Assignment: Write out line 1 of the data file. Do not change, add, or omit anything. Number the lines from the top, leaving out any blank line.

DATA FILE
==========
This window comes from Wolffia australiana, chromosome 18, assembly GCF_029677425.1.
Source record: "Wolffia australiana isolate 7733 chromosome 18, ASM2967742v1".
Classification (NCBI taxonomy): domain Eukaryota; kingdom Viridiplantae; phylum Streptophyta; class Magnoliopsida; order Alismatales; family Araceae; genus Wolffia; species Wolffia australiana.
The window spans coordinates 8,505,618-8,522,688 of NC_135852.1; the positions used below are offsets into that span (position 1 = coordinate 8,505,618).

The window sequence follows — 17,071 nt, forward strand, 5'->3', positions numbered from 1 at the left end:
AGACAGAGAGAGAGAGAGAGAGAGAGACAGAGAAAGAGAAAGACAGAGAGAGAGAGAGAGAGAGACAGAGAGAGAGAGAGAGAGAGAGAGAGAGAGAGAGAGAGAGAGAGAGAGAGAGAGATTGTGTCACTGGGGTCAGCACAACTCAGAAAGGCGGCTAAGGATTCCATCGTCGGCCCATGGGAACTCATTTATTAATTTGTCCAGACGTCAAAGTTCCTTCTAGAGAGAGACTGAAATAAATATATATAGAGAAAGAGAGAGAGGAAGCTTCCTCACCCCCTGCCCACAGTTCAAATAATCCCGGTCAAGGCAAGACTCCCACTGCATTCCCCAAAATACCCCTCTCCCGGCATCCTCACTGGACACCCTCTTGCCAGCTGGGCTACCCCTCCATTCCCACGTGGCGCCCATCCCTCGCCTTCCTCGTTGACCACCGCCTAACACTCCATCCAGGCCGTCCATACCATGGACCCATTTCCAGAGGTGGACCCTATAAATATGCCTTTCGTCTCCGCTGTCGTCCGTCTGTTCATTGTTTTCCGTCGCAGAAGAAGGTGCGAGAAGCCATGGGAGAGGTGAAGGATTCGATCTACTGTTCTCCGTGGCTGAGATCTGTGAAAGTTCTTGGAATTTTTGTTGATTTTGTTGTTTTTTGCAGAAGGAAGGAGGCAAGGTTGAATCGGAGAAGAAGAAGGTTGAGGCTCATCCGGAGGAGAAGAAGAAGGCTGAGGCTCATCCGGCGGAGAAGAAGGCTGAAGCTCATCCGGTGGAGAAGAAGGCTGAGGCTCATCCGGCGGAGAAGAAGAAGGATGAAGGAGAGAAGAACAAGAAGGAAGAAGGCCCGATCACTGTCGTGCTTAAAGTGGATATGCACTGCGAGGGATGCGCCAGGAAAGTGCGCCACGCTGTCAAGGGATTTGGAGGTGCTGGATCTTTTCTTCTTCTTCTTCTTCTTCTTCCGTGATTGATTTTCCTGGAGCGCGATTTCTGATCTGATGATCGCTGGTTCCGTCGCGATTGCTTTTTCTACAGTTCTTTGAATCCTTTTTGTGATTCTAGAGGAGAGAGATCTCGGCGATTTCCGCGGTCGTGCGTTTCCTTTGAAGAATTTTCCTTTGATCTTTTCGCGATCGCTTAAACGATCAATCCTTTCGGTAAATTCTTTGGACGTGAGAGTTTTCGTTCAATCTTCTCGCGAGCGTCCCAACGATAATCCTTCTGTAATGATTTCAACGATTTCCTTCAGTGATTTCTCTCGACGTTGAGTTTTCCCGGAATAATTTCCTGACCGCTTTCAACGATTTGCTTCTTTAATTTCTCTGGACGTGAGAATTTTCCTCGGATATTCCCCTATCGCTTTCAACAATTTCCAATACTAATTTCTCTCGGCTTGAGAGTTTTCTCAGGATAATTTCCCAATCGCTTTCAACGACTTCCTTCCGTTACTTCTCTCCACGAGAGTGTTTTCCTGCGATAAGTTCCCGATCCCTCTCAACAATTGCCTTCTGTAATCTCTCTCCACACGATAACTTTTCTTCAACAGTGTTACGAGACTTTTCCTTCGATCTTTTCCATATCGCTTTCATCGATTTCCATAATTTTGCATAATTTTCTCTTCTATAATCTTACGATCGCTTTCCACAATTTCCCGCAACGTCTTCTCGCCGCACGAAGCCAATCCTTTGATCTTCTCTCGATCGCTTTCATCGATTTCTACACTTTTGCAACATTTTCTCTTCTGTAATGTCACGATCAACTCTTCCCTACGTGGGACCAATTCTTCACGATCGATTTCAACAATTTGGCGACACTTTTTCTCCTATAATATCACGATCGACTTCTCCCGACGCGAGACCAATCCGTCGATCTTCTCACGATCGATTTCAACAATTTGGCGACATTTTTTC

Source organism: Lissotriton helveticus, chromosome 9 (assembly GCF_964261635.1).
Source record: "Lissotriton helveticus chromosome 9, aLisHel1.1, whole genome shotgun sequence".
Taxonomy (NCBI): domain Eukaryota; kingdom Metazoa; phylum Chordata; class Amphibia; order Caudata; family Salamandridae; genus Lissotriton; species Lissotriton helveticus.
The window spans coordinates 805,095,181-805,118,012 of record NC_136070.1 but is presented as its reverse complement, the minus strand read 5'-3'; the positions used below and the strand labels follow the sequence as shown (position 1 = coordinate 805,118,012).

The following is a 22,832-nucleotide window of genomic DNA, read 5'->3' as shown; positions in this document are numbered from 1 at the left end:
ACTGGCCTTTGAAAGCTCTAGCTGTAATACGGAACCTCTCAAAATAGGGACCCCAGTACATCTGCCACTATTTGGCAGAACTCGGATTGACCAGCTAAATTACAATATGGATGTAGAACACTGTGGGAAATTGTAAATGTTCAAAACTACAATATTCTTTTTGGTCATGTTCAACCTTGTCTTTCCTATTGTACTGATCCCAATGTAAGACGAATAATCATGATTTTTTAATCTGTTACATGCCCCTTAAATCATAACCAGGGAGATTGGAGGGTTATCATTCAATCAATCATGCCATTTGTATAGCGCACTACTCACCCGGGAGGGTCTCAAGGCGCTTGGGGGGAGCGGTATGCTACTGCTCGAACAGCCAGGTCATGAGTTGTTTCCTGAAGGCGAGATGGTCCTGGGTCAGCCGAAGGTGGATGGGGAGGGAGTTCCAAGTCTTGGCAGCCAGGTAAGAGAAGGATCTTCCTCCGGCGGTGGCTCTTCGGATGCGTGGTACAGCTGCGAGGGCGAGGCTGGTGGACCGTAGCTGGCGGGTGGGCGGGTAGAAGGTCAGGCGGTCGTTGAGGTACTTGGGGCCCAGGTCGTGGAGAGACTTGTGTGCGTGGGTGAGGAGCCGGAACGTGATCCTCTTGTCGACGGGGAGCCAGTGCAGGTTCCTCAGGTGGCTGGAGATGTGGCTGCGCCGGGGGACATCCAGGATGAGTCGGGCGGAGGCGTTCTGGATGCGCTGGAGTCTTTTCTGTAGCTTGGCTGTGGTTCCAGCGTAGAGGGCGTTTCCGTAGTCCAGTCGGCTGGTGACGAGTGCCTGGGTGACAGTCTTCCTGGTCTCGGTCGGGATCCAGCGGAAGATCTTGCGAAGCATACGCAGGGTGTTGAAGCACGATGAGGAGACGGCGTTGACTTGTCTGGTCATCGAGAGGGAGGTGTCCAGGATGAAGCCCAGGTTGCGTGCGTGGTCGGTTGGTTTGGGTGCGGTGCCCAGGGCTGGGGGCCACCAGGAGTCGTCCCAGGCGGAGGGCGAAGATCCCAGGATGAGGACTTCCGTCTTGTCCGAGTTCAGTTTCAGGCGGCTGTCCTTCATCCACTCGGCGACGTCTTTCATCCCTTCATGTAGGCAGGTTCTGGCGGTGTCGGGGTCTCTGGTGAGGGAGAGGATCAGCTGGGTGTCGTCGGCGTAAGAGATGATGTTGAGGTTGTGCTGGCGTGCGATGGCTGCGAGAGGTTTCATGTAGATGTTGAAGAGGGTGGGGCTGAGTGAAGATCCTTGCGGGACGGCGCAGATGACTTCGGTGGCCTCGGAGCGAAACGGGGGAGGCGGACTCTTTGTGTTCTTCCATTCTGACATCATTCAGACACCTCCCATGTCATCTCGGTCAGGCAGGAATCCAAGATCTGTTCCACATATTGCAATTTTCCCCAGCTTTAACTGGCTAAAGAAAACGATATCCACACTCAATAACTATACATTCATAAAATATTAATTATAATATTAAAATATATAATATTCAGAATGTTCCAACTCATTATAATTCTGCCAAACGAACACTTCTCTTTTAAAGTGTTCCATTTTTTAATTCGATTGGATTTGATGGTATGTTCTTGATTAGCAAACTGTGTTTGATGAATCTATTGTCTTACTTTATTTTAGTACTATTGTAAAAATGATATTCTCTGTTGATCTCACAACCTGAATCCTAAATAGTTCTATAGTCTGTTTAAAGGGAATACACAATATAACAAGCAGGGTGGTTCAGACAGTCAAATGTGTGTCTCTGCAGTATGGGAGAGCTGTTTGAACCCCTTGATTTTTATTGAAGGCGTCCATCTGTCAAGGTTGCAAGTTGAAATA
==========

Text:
This window comes from Wolffia australiana, chromosome 18, assembly GCF_029677425.1.